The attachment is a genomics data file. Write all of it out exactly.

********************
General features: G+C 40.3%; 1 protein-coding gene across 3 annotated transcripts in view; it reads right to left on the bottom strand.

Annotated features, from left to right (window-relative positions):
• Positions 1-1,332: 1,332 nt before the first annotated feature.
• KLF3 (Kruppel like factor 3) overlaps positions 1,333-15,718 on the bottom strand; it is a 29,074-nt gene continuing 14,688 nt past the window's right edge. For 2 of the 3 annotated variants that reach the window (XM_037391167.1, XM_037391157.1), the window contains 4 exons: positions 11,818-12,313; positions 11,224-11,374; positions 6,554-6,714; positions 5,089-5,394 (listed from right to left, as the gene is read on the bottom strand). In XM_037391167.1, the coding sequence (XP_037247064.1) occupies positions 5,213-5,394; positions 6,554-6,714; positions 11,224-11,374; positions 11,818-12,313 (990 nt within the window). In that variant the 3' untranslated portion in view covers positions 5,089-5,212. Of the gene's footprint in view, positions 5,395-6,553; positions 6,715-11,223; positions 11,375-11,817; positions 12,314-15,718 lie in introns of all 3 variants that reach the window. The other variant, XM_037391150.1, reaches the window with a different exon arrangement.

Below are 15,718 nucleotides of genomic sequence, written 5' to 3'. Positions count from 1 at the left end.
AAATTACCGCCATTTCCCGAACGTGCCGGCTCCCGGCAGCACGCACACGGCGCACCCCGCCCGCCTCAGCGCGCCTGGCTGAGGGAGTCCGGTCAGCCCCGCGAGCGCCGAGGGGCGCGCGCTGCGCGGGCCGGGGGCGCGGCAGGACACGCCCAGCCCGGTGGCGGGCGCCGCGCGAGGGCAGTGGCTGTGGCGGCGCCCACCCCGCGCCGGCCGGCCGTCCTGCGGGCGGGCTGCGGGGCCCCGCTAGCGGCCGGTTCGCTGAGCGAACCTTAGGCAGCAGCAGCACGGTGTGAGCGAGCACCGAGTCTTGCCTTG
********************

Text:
General features: G+C 40.3%; 1 protein-coding gene across 3 annotated transcripts in view; it reads right to left on the bottom strand.

Annotated features, from left to right (window-relative positions):
• Positions 1-1,332: 1,332 nt before the first annotated feature.
• KLF3 (Kruppel like factor 3) overlaps positions 1,333-15,718 on the bottom strand; it is a 29,074-nt gene continuing 14,688 nt past the window's right edge. For 2 of the 3 annotated variants that reach the window (XM_037391167.1, XM_037391157.1), the window contains 4 exons: positions 11,818-12,313; positions 11,224-11,374; positions 6,554-6,714; positions 5,089-5,394 (listed from right to left, as the gene is read on the bottom strand). In XM_037391167.1, the coding sequence (XP_037247064.1) occupies positions 5,213-5,394; positions 6,554-6,714; positions 11,224-11,374; positions 11,818-12,313 (990 nt within the window). In that variant the 3' untranslated portion in view covers positions 5,089-5,212. Of the gene's footprint in view, positions 5,395-6,553; positions 6,715-11,223; positions 11,375-11,817; positions 12,314-15,718 lie in introns of all 3 variants that reach the window. The other variant, XM_037391150.1, reaches the window with a different exon arrangement.

Below are 15,718 nucleotides of genomic sequence, written 5' to 3'. Positions count from 1 at the left end.
AAATTACCGCCATTTCCCGAACGTGCCGGCTCCCGGCAGCACGCACACGGCGCACCCCGCCCGCCTCAGCGCGCCTGGCTGAGGGAGTCCGGTCAGCCCCGCGAGCGCCGAGGGGCGCGCGCTGCGCGGGCCGGGGGCGCGGCAGGACACGCCCAGCCCGGTGGCGGGCGCCGCGCGAGGGCAGTGGCTGTGGCGGCGCCCACCCCGCGCCGGCCGGCCGTCCTGCGGGCGGGCTGCGGGGCCCCGCTAGCGGCCGGTTCGCTGAGCGAACCTTAGGCAGCAGCAGCACGGTGTGAGCGAGCACCGAGTCTTGCCTTG